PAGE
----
November 2018 'Work/life balance' directive - civil society voices concern about EP/Council negotiations being potentially blocked - Agence Europe
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'Work/life balance' directive - civil society voices concern about European Parliament/Council negotiations being potentially blocked
Brussels, 05/11/2018 (Agence Europe)
On Monday 5 November, around a dozen civil society organisations expressed alarm at the turn taken by negotiations between the European Parliament and the Council of the EU on the directive regarding the work/life balance.
Those signing the communiqué – including Coface Europe, Ilga Europe, European Disability Forum, AGE Platform Europe, Socialplatform, Autism Europe, Mental Health Europe, IFSBH, European Women’s Lobby, Make Mother Matter, ENIL – have voiced concern about the position taken by member states.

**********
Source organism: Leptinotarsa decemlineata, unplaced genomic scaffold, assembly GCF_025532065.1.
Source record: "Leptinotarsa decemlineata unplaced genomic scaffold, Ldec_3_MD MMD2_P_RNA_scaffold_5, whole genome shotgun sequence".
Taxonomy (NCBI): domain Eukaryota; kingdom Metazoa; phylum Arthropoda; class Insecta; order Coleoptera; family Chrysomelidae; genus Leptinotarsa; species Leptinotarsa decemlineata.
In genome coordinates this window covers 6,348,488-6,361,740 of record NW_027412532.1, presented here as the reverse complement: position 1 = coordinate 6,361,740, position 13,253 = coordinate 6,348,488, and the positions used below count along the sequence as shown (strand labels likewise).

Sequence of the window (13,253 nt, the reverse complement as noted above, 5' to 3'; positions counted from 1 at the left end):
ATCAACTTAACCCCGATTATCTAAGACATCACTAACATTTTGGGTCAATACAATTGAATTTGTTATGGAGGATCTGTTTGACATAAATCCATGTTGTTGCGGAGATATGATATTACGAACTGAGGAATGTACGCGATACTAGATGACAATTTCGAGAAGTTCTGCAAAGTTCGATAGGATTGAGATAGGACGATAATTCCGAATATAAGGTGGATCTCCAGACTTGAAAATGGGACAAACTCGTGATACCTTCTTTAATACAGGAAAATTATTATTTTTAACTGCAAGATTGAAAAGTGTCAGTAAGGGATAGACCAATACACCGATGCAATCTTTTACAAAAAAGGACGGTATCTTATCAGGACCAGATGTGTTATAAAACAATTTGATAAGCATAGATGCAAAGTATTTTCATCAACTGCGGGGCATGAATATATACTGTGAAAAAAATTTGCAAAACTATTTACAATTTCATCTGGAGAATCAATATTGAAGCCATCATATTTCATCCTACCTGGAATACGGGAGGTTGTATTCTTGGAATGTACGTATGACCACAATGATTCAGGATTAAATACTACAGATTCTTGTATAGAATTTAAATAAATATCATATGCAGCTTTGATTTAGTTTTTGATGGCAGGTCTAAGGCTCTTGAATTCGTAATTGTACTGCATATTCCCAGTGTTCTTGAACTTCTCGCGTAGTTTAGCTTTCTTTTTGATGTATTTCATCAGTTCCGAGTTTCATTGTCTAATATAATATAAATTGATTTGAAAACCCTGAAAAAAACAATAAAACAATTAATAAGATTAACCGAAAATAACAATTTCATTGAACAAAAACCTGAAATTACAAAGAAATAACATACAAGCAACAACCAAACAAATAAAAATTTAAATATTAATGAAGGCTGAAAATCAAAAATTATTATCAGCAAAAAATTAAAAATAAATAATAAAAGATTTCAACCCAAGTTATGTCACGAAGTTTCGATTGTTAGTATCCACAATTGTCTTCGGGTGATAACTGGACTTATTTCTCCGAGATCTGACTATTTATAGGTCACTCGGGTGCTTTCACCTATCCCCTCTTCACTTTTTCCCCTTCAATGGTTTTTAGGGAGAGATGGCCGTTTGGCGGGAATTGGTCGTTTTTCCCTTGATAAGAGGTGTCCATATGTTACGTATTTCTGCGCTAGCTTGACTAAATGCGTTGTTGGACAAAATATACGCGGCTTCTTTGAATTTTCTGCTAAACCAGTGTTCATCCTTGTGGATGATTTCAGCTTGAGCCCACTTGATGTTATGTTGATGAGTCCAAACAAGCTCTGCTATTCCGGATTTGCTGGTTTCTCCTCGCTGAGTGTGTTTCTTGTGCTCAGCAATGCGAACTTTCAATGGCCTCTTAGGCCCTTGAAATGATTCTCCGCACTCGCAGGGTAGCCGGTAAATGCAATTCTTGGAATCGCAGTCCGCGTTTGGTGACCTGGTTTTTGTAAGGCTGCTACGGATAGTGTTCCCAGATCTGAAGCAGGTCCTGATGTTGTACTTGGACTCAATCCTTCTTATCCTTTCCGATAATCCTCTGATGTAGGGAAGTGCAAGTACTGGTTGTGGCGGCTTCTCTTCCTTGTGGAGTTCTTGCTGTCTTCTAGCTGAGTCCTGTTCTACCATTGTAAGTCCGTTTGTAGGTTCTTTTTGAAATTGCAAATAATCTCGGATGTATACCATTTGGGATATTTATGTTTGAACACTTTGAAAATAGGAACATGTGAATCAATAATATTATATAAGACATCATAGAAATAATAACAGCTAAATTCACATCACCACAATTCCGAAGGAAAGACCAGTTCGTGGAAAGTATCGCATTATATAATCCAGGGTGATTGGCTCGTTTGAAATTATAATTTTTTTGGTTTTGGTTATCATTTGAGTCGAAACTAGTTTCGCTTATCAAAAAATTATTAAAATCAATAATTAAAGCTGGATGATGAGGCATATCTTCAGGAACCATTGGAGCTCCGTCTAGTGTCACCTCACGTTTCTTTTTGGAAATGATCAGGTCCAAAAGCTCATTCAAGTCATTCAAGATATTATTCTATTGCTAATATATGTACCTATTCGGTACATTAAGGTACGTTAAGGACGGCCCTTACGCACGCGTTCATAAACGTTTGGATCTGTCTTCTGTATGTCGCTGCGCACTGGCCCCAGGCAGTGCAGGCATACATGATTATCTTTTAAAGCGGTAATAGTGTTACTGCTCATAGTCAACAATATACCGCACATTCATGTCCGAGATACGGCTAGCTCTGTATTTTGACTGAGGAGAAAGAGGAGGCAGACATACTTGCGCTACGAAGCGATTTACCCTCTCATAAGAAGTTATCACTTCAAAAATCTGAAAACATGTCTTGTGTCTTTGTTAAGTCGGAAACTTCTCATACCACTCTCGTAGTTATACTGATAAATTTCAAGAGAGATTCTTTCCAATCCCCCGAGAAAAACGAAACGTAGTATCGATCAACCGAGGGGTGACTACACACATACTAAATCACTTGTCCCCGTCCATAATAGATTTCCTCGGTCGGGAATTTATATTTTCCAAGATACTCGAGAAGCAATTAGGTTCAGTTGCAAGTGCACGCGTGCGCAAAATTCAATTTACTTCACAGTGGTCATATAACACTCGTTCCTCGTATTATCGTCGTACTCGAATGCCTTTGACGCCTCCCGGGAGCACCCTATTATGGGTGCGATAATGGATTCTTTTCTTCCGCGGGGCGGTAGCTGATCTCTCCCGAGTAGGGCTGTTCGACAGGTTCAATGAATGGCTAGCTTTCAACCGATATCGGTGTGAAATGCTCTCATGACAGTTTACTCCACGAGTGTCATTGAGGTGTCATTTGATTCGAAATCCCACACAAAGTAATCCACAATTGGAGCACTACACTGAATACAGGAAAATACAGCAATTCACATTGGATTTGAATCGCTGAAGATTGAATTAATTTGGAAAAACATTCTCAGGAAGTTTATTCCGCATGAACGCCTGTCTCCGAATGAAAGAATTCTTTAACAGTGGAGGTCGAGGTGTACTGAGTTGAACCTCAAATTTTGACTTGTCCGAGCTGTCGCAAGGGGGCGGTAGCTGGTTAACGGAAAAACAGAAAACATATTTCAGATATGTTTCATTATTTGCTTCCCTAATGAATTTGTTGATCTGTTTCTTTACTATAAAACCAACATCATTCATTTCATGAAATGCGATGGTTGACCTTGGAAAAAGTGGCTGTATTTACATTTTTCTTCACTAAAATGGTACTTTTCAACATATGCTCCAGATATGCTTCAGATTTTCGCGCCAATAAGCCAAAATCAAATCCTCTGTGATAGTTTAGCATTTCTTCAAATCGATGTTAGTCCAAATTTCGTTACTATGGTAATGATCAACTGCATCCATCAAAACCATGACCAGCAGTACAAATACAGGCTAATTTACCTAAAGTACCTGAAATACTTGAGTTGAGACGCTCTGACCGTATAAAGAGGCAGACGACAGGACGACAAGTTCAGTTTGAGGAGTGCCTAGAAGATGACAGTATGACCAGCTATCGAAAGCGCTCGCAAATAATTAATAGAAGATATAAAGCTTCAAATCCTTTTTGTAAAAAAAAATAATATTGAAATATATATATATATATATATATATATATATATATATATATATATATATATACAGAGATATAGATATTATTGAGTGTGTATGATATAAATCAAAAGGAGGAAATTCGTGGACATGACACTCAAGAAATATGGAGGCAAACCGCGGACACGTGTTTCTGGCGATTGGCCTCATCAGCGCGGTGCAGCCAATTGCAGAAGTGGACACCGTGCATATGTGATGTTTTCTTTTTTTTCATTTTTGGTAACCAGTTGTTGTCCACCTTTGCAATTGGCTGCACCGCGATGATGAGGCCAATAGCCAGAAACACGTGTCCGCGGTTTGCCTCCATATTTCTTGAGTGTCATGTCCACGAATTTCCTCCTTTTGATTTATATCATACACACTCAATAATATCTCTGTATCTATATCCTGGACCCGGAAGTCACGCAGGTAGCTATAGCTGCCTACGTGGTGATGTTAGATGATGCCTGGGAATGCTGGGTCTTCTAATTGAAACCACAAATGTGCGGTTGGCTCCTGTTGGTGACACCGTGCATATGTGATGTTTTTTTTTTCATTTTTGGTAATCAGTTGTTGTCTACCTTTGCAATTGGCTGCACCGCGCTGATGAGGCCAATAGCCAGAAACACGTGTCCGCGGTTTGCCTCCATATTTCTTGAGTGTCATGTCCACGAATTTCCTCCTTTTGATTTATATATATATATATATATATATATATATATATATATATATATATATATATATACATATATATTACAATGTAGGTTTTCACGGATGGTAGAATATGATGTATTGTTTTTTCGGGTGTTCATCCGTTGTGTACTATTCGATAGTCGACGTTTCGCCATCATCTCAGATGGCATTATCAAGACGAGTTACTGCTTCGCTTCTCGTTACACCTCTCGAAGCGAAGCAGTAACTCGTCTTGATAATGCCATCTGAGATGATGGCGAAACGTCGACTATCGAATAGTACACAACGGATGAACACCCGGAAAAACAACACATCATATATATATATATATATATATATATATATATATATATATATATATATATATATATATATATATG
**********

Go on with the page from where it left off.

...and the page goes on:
Adopted in June, the position weakens the European Commission’s proposal (see EUROPE 12046). The Austrian presidency of the Council of the EU is also unwavering in interinstitutional talks with the Parliament, leaving some observers to predict that talks will stall (see EUROPE 12113). The associations consider “it is possible to reach a compromise on an ambitious text by the end of the year; it is only a political matter”.
The associations recall their recommendations close to the position finalised by parliamentarians (see EUROPE 1060), including in particular: - European paternity leave of at least ten days paid at least at 80%; - and improvement of the parental leave scheme, with at least four months non-transferable paid at least at 78% of previous earnings (gross salary).
The organisations also call for the European carers’ leave scheme to be five days/year paid at least 78% of previous earnings, and for parents and carers to be able to request flexibility in their working conditions (tele-working, reduced working hours). They ask for the directive to recognise family diversity, including adoptive and homosexual families.
The co-legislators are to be around the negotiating table on Tuesday 6 November. They will no doubt tackle the very thorny issue of paternity leave pay and carer pay as well as the equally difficult issue of the duration of the non-transferable period between the mother and father. (Original version in French by Pascal Hansens)